Mobion Fuel Cell GPS


May 5, 2008

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May 5, 2008 We’ve been writing about the coming of micro fuel cell technology to replace current lithium ion and similar rechargeable battery systems in hand-held electronic devices for a long time now, with prototype devices from Toshiba and MTI Micro being the most prevalent. While it’s been a long time in coming to market, fuel cell technology will almost certainly eventually prevail, so the showing of an embedded fuel cell prototype handheld GPS device at the 10th Annual International Small Fuel Cells Conference on the weekend is significant.

MTI Micro’s Mobion® power packs are based on direct methanol fuel cell (DMFC) technology and is being aggressively developed for consumer and military markets as it will increase run time (time until a recharge is needed) between two to ten times over the status quo of existing battery technologies. As importantly, for the first time wireless and other electronic hand held devices will be "truly wireless", capable of going anywhere, anytime with no need to plug in or wait for a recharge to complete.

MTI Micro claims its new Mobion GPS prototype provides three times as much energy as GPS devices powered by four disposable AA batteries. On a model with a large, full-color screen, the company says its fuel cell design generates up to 60 hours of continuous power and provides weeks instead of days of typical usage.

The new Mobion powered GPS prototype includes a USB interface, allowing the prototype to also be used as an independent energy source for a variety of purposes, including for recharging mobile phones, digital cameras, portable media players and other handheld electronic devices. The Mobion powered GPS prototype can be immediately recharged by refilling it with methanol.

“MTI Micro is exploring the integration of our Mobion platform with GPS devices as part of our strategy to bring micro fuel cell technology to a wide range of portable consumer electronic device market segments,” said Peng Lim, President and CEO of MTI.

“Battery life is a key issue with handheld GPS devices, especially as manufacturers add advanced energy-hungry features to new models, such as larger full color screens. Our Mobion powered GPS prototype will provide handheld GPS users such as hikers and campers, travelers, boaters, pilots and other sports enthusiasts the peace of mind of much longer usage time and will help them do away with the expense, bulk and environmental unfriendliness of conventional batteries.”

MTI Micro’s new GPS fuel cell prototype is the second prototype unveiled by the company this year – in February, it showed a Mobion-powered camera-grip attachment for digital SLR cameras designed to provide twice as much energy as existing battery pack camera-grips of the same size. Both were on display at the 10th Annual International Small Fuel Cells Conference, as well as its Mobion external power charger prototypes and its Mobion-powered smartphone concept model.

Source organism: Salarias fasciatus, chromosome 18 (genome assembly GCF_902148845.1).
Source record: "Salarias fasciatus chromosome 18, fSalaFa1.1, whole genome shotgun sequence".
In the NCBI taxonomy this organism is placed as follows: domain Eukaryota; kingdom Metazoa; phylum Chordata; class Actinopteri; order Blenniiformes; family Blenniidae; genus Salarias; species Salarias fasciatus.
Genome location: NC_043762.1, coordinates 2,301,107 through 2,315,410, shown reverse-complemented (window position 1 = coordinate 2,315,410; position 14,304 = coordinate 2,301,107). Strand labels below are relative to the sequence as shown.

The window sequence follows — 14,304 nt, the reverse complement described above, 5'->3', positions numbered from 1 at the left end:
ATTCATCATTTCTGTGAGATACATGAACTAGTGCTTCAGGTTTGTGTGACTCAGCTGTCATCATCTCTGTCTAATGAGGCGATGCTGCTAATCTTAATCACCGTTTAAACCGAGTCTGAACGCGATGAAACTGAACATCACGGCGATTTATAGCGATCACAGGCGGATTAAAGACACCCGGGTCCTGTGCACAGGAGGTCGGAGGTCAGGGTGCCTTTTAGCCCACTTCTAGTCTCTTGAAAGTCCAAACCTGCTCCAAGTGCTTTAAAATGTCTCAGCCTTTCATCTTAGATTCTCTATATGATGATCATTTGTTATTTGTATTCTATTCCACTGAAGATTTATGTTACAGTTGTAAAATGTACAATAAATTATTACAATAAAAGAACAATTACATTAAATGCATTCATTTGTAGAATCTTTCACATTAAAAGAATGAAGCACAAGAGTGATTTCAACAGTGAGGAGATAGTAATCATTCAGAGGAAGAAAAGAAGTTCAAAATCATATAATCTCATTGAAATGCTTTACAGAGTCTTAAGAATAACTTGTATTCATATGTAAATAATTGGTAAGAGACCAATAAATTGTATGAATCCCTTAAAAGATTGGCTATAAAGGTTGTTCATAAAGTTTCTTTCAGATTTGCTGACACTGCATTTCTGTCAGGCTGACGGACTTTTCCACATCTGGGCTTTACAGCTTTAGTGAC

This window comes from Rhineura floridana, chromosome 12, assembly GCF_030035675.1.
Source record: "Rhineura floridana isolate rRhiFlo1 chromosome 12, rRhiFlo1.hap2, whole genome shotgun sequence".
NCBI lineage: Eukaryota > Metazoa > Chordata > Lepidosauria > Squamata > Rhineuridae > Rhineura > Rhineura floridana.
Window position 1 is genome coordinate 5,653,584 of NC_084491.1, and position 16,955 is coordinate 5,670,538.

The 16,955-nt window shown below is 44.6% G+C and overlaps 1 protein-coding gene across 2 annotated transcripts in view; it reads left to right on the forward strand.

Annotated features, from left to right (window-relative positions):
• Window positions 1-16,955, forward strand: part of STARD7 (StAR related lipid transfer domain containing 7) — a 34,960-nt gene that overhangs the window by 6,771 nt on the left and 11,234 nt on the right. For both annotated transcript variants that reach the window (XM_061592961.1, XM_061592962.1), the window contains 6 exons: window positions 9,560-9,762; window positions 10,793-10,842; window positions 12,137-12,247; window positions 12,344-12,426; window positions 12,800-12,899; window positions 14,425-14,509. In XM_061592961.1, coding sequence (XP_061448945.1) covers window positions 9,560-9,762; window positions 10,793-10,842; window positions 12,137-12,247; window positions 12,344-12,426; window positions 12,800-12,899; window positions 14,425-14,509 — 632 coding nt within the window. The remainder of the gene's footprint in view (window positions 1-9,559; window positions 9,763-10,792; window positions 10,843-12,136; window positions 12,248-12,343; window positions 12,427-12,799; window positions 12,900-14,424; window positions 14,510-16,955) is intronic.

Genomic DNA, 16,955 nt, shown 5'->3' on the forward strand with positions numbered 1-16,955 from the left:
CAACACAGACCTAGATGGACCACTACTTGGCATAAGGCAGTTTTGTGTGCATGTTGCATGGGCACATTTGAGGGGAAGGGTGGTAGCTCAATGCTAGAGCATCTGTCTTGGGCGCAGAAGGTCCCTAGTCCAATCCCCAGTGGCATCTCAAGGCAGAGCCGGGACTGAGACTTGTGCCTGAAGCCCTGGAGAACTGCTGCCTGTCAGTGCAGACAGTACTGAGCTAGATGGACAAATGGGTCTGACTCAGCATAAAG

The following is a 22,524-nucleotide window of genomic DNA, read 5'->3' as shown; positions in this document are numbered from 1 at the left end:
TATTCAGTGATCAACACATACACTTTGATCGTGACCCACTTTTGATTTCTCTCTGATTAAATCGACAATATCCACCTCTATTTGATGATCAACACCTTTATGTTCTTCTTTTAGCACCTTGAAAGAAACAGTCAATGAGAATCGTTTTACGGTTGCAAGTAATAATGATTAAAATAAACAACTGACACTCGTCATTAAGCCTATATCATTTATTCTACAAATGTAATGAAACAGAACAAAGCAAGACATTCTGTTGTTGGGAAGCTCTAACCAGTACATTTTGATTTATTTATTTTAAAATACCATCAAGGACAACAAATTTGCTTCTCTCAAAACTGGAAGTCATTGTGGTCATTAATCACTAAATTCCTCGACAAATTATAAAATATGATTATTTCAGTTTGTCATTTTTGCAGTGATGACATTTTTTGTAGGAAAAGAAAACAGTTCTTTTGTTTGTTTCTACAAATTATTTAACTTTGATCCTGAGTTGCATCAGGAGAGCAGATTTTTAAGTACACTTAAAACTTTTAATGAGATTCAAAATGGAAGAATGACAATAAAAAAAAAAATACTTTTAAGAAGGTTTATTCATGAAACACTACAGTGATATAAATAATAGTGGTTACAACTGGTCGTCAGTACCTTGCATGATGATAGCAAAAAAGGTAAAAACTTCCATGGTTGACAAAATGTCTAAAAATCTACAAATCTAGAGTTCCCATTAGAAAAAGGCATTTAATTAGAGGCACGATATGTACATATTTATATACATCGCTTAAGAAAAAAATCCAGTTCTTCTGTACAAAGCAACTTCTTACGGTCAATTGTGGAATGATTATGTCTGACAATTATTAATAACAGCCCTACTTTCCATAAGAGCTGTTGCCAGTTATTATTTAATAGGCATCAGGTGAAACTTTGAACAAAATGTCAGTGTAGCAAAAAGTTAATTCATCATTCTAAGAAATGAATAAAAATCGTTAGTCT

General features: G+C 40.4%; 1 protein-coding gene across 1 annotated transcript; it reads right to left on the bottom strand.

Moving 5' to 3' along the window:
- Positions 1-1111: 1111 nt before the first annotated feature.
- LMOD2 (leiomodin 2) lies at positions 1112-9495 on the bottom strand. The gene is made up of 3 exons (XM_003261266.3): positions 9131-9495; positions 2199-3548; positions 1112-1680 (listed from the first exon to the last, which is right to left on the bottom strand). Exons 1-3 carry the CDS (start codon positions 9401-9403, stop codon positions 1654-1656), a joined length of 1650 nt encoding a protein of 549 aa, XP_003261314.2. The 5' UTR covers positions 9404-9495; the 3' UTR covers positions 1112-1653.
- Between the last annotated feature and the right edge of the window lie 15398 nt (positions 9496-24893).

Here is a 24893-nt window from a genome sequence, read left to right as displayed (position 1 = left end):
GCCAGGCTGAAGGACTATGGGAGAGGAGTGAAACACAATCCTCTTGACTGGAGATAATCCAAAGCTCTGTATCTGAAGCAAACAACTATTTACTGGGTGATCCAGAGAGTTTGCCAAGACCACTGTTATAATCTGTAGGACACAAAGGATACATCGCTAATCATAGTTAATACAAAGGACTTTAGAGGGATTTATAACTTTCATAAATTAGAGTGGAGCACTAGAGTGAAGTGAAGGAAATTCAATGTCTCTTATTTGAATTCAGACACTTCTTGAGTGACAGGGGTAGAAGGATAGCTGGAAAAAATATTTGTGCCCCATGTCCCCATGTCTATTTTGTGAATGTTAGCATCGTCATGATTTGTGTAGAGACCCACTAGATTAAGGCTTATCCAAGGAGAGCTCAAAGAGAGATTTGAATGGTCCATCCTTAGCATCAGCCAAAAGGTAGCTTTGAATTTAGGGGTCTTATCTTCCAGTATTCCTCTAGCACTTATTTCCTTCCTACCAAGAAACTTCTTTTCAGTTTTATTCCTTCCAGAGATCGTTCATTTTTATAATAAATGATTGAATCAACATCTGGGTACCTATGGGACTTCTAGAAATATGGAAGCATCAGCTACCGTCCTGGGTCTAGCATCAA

One other significant enabling factor in the commercialization of methanol fuel cell cartridges got ticked off recently when the U.S. Department of Transportation issued a ruling that will permit passengers and crew to carry methanol fuel cell cartridges and fuel cell systems designed for portable electronic devices on board airplanes in carry-on baggage. The effective date of the ruling is October 1, 2008, although voluntary compliance with the ruling may commence as early as May 30, 2008.

MTI’s CEO Peng Lim commented on the new ruling as follows: "This is an important step in the commercialization process of our Mobion off-the-grid portable power solutions. We intend to commercialize our products in 2009 in accordance with the guidelines in the Department of Transportation ruling. This ruling supports our timeline for commercialization and validates our longstanding choice of methanol as a fuel."

About the Author
Mike Hanlon Mike grew up thinking he would become a mathematician, accidentally started motorcycle racing, got a job writing road tests for a motorcycle magazine while at university, and became a writer. As a travelling photojournalist during his early career, his work was published in a dozen languages across 20+ countries. He went on to edit or manage over 50 print publications, with target audiences ranging from pensioners to plumbers, many different sports, many car and motorcycle magazines, with many more in the fields of communication - narrow subject magazines on topics such as advertising, marketing, visual communications, design, presentation and direct marketing. Then came the internet and Mike managed internet projects for Australia's largest multimedia company, (Australia's largest Telco), (Australia's largest employment site),,, and a dozen other internet start-ups before founding Gizmag in 2002. Now he writes and thinks. All articles by Mike Hanlon
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